,
      • Pattathil S.
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      • Baldwin D.
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      ). The rate-limiting step in CBM, mAb, and enzyme production is often a lack of efficient methods for screening their specificities. There is therefore a clear need in plant biology for high throughput (HTP) and high resolution techniques for the analysis of carbohydrate-active proteins including enzymes.
      Microarray technology has underpinned the development of multiplexed assays that have revolutionized the HTP analysis of nucleotides, proteins, and increasingly, carbohydrates (
      • Schena M.
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      Quantitative monitoring of gene expression patterns with a complementary DNA microarray.
      ,
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      ,
      • McWilliam I.
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      Inkjet printing for the production of protein microarrays.
      ). Using microarrays, the abundance of, and interactions between, hundreds or thousands of molecules can be assessed simultaneously using very small amounts of analytes (
      • Schena M.
      • Shalon D.
      • Davis R.W.
      • Brown P.O.
      Quantitative monitoring of gene expression patterns with a complementary DNA microarray.
      ,
      • Ekins R.
      • Chu F.W.
      Microarrays: their origins and applications.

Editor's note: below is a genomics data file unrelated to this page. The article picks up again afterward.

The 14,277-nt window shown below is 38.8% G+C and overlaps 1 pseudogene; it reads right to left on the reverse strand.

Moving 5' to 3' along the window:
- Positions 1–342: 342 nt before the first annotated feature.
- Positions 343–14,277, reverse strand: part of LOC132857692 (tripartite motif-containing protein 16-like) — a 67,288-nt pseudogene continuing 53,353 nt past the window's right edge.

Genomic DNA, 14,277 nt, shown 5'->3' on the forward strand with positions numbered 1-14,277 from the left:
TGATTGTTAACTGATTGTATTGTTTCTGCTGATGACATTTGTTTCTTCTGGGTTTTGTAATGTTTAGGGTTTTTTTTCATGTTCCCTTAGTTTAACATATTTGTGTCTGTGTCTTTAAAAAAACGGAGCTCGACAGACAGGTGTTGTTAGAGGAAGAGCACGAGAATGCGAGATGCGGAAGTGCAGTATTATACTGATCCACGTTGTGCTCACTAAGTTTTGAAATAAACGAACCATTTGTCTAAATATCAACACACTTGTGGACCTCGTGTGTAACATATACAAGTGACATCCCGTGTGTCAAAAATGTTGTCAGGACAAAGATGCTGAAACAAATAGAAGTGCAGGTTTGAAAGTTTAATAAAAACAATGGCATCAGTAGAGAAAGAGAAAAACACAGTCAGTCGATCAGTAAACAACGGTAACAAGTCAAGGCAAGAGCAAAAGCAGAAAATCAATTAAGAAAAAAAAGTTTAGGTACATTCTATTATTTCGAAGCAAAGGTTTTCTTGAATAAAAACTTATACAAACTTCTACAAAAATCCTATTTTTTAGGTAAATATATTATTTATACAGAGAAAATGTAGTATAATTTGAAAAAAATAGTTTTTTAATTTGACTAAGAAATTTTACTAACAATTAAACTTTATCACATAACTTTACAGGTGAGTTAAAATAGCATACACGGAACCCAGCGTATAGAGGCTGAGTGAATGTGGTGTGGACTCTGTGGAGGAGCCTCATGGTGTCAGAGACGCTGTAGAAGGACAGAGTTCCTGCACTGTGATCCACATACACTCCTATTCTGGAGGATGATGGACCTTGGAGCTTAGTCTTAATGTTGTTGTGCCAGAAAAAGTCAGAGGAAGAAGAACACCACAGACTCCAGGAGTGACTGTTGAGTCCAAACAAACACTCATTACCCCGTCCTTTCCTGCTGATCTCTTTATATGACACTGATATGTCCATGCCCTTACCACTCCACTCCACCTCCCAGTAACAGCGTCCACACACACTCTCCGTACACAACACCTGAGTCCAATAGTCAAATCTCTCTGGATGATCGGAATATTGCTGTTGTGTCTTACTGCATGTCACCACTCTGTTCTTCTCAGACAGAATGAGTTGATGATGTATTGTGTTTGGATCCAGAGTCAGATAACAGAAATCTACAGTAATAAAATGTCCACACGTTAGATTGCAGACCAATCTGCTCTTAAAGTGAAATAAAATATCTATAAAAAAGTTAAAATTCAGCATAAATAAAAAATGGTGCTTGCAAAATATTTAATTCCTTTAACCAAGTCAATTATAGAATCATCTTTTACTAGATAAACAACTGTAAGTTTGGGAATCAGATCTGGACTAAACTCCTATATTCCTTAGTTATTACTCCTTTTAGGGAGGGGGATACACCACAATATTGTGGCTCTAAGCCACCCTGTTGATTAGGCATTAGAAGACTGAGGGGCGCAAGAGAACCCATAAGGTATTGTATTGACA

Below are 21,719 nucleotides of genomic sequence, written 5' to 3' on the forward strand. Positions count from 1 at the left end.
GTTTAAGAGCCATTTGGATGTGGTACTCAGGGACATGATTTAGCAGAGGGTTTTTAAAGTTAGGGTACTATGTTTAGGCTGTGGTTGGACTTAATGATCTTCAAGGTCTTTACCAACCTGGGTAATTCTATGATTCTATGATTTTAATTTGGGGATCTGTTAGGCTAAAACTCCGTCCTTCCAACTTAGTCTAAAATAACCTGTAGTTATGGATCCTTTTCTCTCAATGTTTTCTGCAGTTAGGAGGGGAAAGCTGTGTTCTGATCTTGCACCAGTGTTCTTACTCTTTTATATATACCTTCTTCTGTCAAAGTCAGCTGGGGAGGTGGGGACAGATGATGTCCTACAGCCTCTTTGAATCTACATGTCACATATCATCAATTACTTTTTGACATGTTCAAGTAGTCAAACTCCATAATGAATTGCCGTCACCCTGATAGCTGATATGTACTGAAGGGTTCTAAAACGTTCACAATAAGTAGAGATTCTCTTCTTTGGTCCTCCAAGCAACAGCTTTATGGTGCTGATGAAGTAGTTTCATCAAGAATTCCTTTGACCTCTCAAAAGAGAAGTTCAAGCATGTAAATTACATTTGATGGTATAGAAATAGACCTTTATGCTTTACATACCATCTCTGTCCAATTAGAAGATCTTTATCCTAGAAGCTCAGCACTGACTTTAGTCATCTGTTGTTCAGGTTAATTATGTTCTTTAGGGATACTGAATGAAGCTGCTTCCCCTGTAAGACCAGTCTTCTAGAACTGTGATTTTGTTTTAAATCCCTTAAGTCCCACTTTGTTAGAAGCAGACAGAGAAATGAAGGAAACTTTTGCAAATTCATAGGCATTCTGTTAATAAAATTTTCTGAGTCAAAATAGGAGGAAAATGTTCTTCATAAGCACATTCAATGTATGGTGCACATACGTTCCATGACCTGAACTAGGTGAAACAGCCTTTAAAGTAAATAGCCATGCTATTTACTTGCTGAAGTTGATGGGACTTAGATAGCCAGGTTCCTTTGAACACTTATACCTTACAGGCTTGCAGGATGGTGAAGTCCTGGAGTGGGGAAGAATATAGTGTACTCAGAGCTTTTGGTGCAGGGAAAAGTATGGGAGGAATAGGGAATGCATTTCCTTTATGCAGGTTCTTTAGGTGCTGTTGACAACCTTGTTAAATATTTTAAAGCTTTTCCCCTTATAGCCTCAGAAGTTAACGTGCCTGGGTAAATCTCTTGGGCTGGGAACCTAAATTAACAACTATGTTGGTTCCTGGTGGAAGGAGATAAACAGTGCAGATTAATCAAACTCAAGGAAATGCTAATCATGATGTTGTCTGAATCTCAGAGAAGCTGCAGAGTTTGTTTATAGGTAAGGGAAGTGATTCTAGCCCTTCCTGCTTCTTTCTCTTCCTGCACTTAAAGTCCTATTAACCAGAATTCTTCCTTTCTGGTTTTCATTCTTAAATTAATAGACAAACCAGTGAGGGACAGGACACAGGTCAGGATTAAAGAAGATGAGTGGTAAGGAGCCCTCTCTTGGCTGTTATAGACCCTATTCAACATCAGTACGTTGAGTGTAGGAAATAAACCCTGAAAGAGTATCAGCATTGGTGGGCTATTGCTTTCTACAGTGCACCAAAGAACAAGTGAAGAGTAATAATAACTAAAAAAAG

,
      • McWilliam I.
      • Chong Kwan M.
      • Hall D.
      Inkjet printing for the production of protein microarrays.
      ). Carbohydrate microarrays were first produced in 2002, and a variety of approaches has been developed for the printing and immobilization of oligo- and polysaccharides (
      • Feizi T.
      Progress in deciphering the information content of the 'glycome'–a crescendo in the closing years of the millennium.
      ,
      • Fukui S.
      • Feizi T.
      • Galustian C.
      • Lawson A.M.
      • Chai W.
      Oligosaccharide microarrays for high-throughput detection and specificity assignments of carbohydrate-protein interactions.
      ,
      • Wang D.
      • Liu S.
      • Trummer B.J.
      • Deng C.
      • Wang A.
      Carbohydrate microarrays for the recognition of cross-reactive molecular markers of microbes and host cells.
      ,
      • Willats W.G.
      • Rasmussen S.E.
      • Kristensen T.
      • Mikkelsen J.D.
      • Knox J.P.
      Sugar-coated microarrays: a novel slide surface for the high-throughput analysis of glycans.
      ,
      • Blixt O.
      • Head S.
      • Mondala T.
      • Scanlan C.
      • Huflejt M.E.
      • Alvarez R.
      • Bryan M.C.
      • Fazio F.
      • Calarese D.
      • Stevens J.
      • Razi N.
      • Stevens D.J.